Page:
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By: Ryan Pickrell
North Korean hackers allegedly gained access to secret allied war plans for a conflict on the peninsula.
A South Korean investigation into a security breach last year revealed North Korean hackers accessed parts of Operations Plan (OPLAN) 5027, the Chosun Ilbo reports, citing South Korean defense sources.
The South Korean defense ministry discovered that malware believed to be of North Korean origin had infected thousands of computers inside the military’s cyber command, including the defense minister’s computer. The malware reportedly compromised the Defense Integrated Data Center, where South Korea’s defense information is stored. The defense ministry initially reported that the hackers accessed “some military information, including sensitive information;” however, officials tried to downplay the hack, claiming the impact was limited.
It appears the North may have made off with critical operations plans for an war against North Korea. OPLAN 5027 was first drafted in 1978, and the plan was updated regularly to address changes in North Korean capabilities and warfare.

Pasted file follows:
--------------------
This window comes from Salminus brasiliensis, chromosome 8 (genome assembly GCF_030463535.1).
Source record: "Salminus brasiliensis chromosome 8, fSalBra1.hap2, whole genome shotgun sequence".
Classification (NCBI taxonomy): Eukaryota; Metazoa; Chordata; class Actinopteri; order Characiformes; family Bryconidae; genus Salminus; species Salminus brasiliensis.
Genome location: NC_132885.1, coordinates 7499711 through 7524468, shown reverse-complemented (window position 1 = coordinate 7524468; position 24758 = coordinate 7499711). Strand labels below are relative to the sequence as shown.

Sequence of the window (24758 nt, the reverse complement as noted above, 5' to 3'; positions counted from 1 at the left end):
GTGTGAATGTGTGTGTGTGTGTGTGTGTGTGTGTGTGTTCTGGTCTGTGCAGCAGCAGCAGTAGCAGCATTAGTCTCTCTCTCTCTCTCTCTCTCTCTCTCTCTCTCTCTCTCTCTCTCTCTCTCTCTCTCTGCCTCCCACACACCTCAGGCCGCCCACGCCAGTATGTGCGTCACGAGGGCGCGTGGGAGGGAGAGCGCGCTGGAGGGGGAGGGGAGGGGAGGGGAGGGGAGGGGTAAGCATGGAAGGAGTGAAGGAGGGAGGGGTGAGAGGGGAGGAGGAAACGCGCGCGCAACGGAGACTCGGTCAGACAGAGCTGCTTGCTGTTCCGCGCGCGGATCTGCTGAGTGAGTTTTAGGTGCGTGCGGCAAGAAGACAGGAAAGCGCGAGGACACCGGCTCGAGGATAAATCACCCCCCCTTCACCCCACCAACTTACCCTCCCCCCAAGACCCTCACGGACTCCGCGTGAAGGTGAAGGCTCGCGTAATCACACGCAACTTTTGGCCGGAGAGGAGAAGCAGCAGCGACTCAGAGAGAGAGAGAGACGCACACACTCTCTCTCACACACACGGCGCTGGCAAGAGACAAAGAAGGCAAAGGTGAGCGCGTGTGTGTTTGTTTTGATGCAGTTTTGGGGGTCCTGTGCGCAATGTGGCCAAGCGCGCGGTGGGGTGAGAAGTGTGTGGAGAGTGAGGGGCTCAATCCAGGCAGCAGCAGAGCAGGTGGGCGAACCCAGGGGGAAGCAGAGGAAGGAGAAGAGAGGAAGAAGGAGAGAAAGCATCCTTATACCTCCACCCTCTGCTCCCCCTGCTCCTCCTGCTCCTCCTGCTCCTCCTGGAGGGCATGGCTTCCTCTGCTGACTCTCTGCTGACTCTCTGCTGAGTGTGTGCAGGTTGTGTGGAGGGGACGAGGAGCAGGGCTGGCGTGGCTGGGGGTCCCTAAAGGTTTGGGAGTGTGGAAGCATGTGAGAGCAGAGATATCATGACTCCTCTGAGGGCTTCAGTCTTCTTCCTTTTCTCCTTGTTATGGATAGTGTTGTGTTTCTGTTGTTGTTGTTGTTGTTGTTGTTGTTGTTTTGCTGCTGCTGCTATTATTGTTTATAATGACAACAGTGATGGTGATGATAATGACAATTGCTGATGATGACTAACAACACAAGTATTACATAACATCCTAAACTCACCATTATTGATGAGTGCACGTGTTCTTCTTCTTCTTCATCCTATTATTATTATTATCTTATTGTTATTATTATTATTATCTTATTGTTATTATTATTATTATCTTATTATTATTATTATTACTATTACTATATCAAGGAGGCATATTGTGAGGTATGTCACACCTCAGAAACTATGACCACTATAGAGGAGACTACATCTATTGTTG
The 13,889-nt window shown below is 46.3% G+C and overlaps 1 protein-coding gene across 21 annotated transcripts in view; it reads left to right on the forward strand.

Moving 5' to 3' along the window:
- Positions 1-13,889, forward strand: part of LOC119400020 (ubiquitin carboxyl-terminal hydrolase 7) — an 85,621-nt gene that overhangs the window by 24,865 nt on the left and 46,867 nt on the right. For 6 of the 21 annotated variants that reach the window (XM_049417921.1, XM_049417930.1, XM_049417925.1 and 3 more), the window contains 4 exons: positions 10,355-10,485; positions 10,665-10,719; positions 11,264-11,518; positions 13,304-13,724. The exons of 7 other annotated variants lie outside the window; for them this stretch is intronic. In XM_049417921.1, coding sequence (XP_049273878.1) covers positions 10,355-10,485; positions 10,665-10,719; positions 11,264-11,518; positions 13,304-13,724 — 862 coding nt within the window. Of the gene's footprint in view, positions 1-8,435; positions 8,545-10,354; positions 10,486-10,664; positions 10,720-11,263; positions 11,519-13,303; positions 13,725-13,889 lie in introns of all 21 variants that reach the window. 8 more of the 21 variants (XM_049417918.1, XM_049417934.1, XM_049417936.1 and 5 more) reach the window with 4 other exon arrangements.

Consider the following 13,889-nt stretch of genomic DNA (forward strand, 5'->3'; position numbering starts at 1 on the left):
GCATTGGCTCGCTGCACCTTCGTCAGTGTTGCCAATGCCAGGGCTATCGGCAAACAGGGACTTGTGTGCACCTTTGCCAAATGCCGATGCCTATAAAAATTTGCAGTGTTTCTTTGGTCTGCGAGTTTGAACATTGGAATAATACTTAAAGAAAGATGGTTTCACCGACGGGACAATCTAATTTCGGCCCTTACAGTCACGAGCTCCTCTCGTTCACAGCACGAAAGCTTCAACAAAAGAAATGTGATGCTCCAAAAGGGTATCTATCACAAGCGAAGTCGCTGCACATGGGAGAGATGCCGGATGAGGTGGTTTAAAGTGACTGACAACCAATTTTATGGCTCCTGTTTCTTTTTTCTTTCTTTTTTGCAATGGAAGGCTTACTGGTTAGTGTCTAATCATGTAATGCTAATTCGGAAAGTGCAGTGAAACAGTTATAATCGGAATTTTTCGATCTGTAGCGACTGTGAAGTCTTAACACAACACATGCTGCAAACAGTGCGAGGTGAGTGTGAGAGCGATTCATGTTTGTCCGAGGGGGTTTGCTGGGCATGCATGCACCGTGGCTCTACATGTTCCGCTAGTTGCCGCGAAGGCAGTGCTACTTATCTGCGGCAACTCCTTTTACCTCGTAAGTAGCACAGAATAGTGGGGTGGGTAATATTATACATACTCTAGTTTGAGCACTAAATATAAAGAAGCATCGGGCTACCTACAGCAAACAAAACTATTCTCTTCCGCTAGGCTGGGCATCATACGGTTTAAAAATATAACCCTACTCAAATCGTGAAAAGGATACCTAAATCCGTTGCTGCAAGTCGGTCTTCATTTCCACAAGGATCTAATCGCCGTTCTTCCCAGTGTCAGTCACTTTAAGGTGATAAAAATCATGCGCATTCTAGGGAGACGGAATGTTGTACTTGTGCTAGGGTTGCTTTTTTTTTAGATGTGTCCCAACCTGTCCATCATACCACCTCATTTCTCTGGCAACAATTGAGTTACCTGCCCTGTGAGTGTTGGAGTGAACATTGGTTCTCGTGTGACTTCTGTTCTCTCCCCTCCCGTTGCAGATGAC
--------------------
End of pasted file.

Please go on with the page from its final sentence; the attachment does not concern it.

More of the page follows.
A new plan, OPLAN 5015, was put into place in 2015. While the specifics for OPLAN 5015 are classified, the plan is believed to consolidate previous contingency plans, specifically OPLAN 5029 (internal instability in North Korea), OPLAN 5027 (preparations for an all-out war), and a peacetime plan involving localized provocations from North Korea. OPLAN 5015 is suspected to call for preemptive strikes on the North’s essential military facilities and weapons, and possibly North Korean leadership. As the original OPLAN 5027 is still a component of the new plan, the breach may be very serious.
“Discussions are still in place” over how the military should respond to the hack, the Chosun Ilbo reports. Officials are considering whether an overhaul is necessary.
While it is disconcerting that the North may have seen classified war plans, far more troubling is the reality that North Korea may continue to use various asymmetric warfare tactics, such as cyber warfare, to weaken allied defenses. Cyber warfare, which is highly effective, is relatively inexpensive, and the risk is low.
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